Portsmouth to lose more than £450,000 in public health funding

GOVERNMENT funding cuts to public health in Portsmouth will put an additional strain on the NHS, according to a city councillor.

Wednesday, 2nd January 2019, 3:15 pm
Updated Thursday, 10th January 2019, 11:31 am
Councillor Matthew Winnington, Liberal Democrat. Picture: Ian Hargreaves

Portsmouth City Council's cabinet member for health, wellbeing and social care, Cllr Matthew Winnington, has criticised the government after it was announced that public health grant reductions for 2019/20 would still go ahead.

The city is set to have its grant reduced by £470,000.

Cllr Winnington believes that this reduction will impact the NHS in the long-term, as the council battles to keep health and wellbeing issues under control.

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He said: '˜It's incredibly disappointing that central government haven't listened to the clear rationale to reverse the proposed cuts to the public health grant for 2019/20.

'˜Whilst it's good to see that more is being pledged to the NHS, who clearly can benefit from it, it's perverse to increase funding for them whilst cutting funding for public health as we both work to look after people's health and wellbeing.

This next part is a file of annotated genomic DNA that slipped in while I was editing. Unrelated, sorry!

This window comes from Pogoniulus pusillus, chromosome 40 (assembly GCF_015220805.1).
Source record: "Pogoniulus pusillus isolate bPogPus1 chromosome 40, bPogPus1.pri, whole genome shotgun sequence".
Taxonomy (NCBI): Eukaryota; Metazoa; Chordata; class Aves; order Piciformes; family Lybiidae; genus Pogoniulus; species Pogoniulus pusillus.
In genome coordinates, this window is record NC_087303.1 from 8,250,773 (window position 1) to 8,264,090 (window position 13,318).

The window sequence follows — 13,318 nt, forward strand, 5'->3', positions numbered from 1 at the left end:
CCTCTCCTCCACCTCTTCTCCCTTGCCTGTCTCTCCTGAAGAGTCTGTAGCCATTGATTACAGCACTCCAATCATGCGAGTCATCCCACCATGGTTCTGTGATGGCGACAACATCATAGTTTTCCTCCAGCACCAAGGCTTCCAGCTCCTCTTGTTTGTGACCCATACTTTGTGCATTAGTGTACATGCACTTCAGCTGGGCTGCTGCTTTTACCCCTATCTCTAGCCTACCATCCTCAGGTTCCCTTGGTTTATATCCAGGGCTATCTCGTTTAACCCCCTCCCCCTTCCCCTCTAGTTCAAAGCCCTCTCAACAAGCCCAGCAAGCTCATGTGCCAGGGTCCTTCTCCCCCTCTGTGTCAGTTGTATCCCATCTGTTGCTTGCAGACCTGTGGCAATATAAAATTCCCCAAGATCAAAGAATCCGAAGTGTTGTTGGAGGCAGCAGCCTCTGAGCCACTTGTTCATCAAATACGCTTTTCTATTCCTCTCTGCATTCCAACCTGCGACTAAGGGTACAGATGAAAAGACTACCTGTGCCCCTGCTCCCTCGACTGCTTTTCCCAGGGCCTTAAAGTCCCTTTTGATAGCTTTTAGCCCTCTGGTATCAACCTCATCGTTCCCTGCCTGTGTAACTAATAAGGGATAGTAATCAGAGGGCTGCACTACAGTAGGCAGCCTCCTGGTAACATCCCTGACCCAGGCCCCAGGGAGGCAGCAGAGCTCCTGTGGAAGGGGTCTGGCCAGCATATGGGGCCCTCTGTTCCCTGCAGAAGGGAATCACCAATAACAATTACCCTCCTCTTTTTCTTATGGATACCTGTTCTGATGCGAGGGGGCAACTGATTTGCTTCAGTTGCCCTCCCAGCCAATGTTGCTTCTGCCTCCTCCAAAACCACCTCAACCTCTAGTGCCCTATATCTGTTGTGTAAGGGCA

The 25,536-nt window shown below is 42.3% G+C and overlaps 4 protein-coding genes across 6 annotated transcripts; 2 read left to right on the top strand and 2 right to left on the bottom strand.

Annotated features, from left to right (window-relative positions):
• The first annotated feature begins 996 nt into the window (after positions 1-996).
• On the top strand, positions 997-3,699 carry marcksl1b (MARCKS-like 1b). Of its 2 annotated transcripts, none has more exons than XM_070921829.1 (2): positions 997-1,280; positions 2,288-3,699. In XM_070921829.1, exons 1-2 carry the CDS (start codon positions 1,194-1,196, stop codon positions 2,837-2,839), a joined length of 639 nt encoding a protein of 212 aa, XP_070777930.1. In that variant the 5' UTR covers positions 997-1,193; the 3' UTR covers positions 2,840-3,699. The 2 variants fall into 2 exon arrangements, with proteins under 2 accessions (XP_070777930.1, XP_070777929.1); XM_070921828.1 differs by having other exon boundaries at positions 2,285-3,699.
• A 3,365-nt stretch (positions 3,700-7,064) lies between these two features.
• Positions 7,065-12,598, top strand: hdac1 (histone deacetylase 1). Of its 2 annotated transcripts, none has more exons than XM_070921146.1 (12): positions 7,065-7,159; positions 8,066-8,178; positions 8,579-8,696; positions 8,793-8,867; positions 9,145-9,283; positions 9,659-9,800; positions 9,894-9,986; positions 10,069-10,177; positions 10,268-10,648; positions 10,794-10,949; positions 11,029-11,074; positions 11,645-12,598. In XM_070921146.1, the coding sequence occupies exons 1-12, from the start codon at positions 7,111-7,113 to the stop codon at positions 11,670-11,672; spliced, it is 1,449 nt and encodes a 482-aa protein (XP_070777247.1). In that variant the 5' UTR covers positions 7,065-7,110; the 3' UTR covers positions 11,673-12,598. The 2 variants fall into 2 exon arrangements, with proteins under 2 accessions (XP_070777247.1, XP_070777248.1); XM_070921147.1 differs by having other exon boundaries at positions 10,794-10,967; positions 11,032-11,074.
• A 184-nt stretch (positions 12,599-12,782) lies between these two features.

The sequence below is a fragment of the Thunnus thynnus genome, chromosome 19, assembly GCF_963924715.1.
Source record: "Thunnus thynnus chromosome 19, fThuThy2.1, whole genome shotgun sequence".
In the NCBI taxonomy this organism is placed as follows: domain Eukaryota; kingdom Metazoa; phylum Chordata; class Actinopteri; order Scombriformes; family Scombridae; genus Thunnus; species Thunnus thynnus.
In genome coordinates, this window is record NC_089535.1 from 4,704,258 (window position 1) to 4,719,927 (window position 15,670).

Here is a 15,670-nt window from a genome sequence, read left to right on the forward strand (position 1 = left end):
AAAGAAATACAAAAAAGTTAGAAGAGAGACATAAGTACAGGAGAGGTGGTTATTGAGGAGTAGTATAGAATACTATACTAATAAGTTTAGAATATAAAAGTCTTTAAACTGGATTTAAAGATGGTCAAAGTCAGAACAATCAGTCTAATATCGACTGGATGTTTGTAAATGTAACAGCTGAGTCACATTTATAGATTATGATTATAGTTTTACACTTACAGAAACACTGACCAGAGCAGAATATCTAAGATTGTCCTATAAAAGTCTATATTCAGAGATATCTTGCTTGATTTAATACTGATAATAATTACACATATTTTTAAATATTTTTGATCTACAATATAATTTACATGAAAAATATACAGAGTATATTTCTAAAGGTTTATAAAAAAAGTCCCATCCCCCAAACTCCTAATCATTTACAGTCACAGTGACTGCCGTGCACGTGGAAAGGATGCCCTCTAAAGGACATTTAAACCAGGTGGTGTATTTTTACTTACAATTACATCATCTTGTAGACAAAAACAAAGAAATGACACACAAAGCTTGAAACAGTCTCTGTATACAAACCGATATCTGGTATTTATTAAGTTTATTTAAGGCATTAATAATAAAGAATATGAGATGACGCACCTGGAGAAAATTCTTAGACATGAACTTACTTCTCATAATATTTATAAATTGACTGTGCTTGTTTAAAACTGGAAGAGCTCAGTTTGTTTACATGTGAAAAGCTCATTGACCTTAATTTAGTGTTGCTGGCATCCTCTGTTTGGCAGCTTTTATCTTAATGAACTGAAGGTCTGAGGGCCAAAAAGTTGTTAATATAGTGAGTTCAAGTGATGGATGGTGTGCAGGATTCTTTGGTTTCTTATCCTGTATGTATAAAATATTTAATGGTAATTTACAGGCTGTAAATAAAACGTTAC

'˜We know that money taken away from things like stop smoking services, weight management, mental health, substance misuse and sexual health leads to greater pressure on the NHS when people need treatment for poor health linked to these areas.'

But the government insists that it is '˜committed' to the prevention of these issues, following the health secretary Matt Hancock's prevention vision '“ which was published last year.

A spokesperson from the Department of Health and Social Care said: '˜Following the Spending Review in 2015, all local authorities' public health grants get an equal reduction each year '“ which is 2.6 per cent in 2019/20.

'˜However, we are committed to helping people live longer and healthier lives, which is why the NHS long-term plan '“ backed by an extra £33bn a year for the NHS by 2023/24 '“ will have prevention at its heart.'